While Americans’ views are notoriously difficult to survey, polling has found that attitudes on abortion have remained relatively consistent. A solid majority say the procedure should remain legal with some restrictions.

A recent Monmouth University poll found that a majority of Americans want abortion to be legal in all or some circumstances. More than six in 10 said they did not want the court to revisit Roe. Among Americans with a college degree, support for keeping abortion mostly legal was even higher.

Public opinion hasn’t been a barrier for anti-abortion activists, who have aligned with the Republican party to enact laws severely restricting access to the procedure in states across the country. They also made the supreme court a political priority, culminating in a 6-3 conservative majority, led by three appointees of Donald Trump.

“Reproductive justice organizers were effectively out-organized in state legislatures, particularly after the Tea Party wave in 2010, and there really hasn’t been an effective response since then,” said Mary Ziegler, a legal historian at Florida State University and author of Abortion and the Law in America: Roe v Wade to the Present. But, she said, that could change as more Americans come to terms with the reality that abortion is now effectively outlawed in a state like Texas.

Mobilizing support for abortion rights becomes “easier, ironically, in moments of crisis like this because everybody agrees that criminalizing abortion would be really bad if you’re on the pro-choice side of the debate”, Ziegler said.

Democrats say fear of losing Roe is motivating voters beyond their liberal base.

“People have always believed that somehow, at the end of the day, no matter what politicians did, that the judicial system would be there to back up women,” Richards said. “That just simply isn’t true any more. Now we actually have to face the consequences of making abortion illegal.”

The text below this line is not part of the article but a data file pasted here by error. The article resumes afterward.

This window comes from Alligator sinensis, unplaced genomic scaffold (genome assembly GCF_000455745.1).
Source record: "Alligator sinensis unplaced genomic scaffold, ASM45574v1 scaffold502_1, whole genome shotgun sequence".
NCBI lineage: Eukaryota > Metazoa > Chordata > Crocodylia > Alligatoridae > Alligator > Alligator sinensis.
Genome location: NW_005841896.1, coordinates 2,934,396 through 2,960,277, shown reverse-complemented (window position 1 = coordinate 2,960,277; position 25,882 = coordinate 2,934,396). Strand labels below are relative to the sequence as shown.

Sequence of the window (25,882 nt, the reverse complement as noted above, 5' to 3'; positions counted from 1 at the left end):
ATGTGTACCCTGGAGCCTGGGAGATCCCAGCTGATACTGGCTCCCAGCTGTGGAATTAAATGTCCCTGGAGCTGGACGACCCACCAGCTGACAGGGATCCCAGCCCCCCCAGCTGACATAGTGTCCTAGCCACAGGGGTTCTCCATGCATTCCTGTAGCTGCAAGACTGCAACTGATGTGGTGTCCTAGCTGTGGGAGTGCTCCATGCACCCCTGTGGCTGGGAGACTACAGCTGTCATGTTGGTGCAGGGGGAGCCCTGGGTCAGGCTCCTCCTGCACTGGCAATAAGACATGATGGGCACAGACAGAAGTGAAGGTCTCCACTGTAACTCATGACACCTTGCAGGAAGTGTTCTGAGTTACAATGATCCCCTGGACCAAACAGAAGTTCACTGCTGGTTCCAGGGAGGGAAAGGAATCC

But the issue is also energizing abortion opponents, activists say.

“This moment is a culmination of years of pro-life strategy and the stakes have never been higher,” said Mallory Quigley, a vice-president of the Susan B Anthony List. She said her group was already knocking on doors in battleground states including Arizona and Georgia, seeking to mobilize “pro-life base voters” as well as those “who can be persuaded to vote for the pro-life candidate”.

Nationally, Republicans have been more circumspect.

Republicans “have long been able to talk aggressively about abortion while knowing that the most aggressive policies would either fail in legislatures or be struck down by the courts”, said Joshua Wilson, a political scientist at the University of Denver and author of The New States of Abortion Politics.

That certainty is gone now.

“If Roe is overturned or otherwise significantly eroded,” Wilson said, “the GOP will own that change.”